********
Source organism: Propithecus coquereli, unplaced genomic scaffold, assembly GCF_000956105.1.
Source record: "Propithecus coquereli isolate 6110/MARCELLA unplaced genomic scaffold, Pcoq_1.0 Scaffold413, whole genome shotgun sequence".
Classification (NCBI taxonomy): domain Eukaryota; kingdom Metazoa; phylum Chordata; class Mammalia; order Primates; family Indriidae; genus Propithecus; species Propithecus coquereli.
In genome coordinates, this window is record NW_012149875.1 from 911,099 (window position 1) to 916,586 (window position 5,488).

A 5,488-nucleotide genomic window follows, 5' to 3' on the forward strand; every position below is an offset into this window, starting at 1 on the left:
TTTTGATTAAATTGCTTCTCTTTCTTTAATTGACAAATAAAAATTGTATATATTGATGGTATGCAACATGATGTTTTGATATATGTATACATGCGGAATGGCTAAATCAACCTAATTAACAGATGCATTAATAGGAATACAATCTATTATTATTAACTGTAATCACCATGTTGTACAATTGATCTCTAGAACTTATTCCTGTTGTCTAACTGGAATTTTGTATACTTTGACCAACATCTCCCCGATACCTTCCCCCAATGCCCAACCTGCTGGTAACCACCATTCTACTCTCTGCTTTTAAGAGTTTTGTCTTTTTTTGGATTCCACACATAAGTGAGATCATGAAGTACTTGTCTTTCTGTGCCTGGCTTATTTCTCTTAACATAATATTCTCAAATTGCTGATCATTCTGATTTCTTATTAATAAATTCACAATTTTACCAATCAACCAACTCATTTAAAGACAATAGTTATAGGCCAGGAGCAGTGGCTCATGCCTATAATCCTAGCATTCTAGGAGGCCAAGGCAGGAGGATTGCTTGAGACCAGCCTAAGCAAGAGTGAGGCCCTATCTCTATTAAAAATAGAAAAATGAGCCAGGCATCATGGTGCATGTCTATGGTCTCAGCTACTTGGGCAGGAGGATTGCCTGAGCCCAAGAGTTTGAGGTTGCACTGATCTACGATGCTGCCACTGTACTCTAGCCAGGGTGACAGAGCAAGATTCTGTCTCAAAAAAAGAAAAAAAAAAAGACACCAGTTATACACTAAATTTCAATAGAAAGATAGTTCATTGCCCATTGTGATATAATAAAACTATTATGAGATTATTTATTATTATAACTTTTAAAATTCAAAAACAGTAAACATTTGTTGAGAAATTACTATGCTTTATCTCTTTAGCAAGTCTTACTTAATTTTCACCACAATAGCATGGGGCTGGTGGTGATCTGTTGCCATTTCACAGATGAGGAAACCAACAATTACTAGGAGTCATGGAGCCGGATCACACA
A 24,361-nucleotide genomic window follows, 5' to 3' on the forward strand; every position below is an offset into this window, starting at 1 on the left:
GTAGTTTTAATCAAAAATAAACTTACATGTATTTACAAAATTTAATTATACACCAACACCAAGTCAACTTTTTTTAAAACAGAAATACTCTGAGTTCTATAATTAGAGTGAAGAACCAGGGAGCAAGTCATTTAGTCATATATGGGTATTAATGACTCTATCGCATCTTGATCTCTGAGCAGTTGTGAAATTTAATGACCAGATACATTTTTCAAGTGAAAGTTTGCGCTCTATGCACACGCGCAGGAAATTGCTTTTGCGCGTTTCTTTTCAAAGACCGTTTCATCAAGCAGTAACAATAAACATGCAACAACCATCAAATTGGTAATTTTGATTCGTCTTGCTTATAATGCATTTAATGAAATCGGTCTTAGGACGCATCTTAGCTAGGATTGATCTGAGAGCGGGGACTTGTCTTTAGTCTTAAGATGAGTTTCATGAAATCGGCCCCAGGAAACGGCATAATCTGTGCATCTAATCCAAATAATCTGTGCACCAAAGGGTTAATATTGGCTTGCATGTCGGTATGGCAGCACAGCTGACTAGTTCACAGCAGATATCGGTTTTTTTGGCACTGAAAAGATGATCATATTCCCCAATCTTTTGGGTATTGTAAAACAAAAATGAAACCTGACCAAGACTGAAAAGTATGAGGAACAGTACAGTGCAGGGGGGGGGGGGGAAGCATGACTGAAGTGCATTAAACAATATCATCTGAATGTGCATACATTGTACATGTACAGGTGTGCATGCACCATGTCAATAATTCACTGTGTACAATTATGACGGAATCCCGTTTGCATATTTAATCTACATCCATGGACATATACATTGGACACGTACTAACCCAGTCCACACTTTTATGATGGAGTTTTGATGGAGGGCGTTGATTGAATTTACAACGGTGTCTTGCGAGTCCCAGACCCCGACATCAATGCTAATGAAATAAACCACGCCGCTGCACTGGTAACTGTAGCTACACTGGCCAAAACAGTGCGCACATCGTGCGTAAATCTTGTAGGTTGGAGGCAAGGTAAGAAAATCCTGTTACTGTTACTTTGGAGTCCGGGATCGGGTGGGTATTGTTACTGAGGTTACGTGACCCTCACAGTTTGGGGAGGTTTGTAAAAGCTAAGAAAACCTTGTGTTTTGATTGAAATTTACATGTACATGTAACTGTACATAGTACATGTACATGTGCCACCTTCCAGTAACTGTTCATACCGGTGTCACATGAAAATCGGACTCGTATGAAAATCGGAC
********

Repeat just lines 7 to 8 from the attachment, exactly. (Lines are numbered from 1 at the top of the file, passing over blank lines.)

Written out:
A 24,361-nucleotide genomic window follows, 5' to 3' on the forward strand; every position below is an offset into this window, starting at 1 on the left:
GTAGTTTTAATCAAAAATAAACTTACATGTATTTACAAAATTTAATTATACACCAACACCAAGTCAACTTTTTTTAAAACAGAAATACTCTGAGTTCTATAATTAGAGTGAAGAACCAGGGAGCAAGTCATTTAGTCATATATGGGTATTAATGACTCTATCGCATCTTGATCTCTGAGCAGTTGTGAAATTTAATGACCAGATACATTTTTCAAGTGAAAGTTTGCGCTCTATGCACACGCGCAGGAAATTGCTTTTGCGCGTTTCTTTTCAAAGACCGTTTCATCAAGCAGTAACAATAAACATGCAACAACCATCAAATTGGTAATTTTGATTCGTCTTGCTTATAATGCATTTAATGAAATCGGTCTTAGGACGCATCTTAGCTAGGATTGATCTGAGAGCGGGGACTTGTCTTTAGTCTTAAGATGAGTTTCATGAAATCGGCCCCAGGAAACGGCATAATCTGTGCATCTAATCCAAATAATCTGTGCACCAAAGGGTTAATATTGGCTTGCATGTCGGTATGGCAGCACAGCTGACTAGTTCACAGCAGATATCGGTTTTTTTGGCACTGAAAAGATGATCATATTCCCCAATCTTTTGGGTATTGTAAAACAAAAATGAAACCTGACCAAGACTGAAAAGTATGAGGAACAGTACAGTGCAGGGGGGGGGGGGGAAGCATGACTGAAGTGCATTAAACAATATCATCTGAATGTGCATACATTGTACATGTACAGGTGTGCATGCACCATGTCAATAATTCACTGTGTACAATTATGACGGAATCCCGTTTGCATATTTAATCTACATCCATGGACATATACATTGGACACGTACTAACCCAGTCCACACTTTTATGATGGAGTTTTGATGGAGGGCGTTGATTGAATTTACAACGGTGTCTTGCGAGTCCCAGACCCCGACATCAATGCTAATGAAATAAACCACGCCGCTGCACTGGTAACTGTAGCTACACTGGCCAAAACAGTGCGCACATCGTGCGTAAATCTTGTAGGTTGGAGGCAAGGTAAGAAAATCCTGTTACTGTTACTTTGGAGTCCGGGATCGGGTGGGTATTGTTACTGAGGTTACGTGACCCTCACAGTTTGGGGAGGTTTGTAAAAGCTAAGAAAACCTTGTGTTTTGATTGAAATTTACATGTACATGTAACTGTACATAGTACATGTACATGTGCCACCTTCCAGTAACTGTTCATACCGGTGTCACATGAAAATCGGACTCGTATGAAAATCGGAC